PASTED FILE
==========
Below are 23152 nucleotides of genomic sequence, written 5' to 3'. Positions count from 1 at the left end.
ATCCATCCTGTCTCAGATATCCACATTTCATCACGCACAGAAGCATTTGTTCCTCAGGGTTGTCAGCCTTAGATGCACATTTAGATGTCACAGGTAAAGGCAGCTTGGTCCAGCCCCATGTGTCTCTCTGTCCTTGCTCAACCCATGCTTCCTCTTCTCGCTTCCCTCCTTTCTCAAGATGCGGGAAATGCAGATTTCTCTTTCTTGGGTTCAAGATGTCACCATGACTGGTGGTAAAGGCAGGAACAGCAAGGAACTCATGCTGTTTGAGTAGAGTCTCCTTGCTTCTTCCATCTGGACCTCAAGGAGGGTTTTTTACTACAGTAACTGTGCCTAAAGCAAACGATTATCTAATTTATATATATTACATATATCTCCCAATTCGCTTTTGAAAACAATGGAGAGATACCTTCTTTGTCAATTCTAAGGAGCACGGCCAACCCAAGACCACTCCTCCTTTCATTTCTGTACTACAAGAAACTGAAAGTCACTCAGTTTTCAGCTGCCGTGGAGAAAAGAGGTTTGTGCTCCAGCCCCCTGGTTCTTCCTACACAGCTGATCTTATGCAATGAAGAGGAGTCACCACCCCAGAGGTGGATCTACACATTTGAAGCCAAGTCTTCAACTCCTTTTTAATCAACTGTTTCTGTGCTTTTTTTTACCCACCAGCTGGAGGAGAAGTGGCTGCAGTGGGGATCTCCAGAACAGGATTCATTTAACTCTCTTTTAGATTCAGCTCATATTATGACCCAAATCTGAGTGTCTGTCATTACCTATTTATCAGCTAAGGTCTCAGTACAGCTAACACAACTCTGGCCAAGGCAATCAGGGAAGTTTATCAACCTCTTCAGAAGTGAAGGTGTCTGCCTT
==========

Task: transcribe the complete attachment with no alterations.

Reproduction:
Below are 23152 nucleotides of genomic sequence, written 5' to 3'. Positions count from 1 at the left end.
ATCCATCCTGTCTCAGATATCCACATTTCATCACGCACAGAAGCATTTGTTCCTCAGGGTTGTCAGCCTTAGATGCACATTTAGATGTCACAGGTAAAGGCAGCTTGGTCCAGCCCCATGTGTCTCTCTGTCCTTGCTCAACCCATGCTTCCTCTTCTCGCTTCCCTCCTTTCTCAAGATGCGGGAAATGCAGATTTCTCTTTCTTGGGTTCAAGATGTCACCATGACTGGTGGTAAAGGCAGGAACAGCAAGGAACTCATGCTGTTTGAGTAGAGTCTCCTTGCTTCTTCCATCTGGACCTCAAGGAGGGTTTTTTACTACAGTAACTGTGCCTAAAGCAAACGATTATCTAATTTATATATATTACATATATCTCCCAATTCGCTTTTGAAAACAATGGAGAGATACCTTCTTTGTCAATTCTAAGGAGCACGGCCAACCCAAGACCACTCCTCCTTTCATTTCTGTACTACAAGAAACTGAAAGTCACTCAGTTTTCAGCTGCCGTGGAGAAAAGAGGTTTGTGCTCCAGCCCCCTGGTTCTTCCTACACAGCTGATCTTATGCAATGAAGAGGAGTCACCACCCCAGAGGTGGATCTACACATTTGAAGCCAAGTCTTCAACTCCTTTTTAATCAACTGTTTCTGTGCTTTTTTTTACCCACCAGCTGGAGGAGAAGTGGCTGCAGTGGGGATCTCCAGAACAGGATTCATTTAACTCTCTTTTAGATTCAGCTCATATTATGACCCAAATCTGAGTGTCTGTCATTACCTATTTATCAGCTAAGGTCTCAGTACAGCTAACACAACTCTGGCCAAGGCAATCAGGGAAGTTTATCAACCTCTTCAGAAGTGAAGGTGTCTGCCTT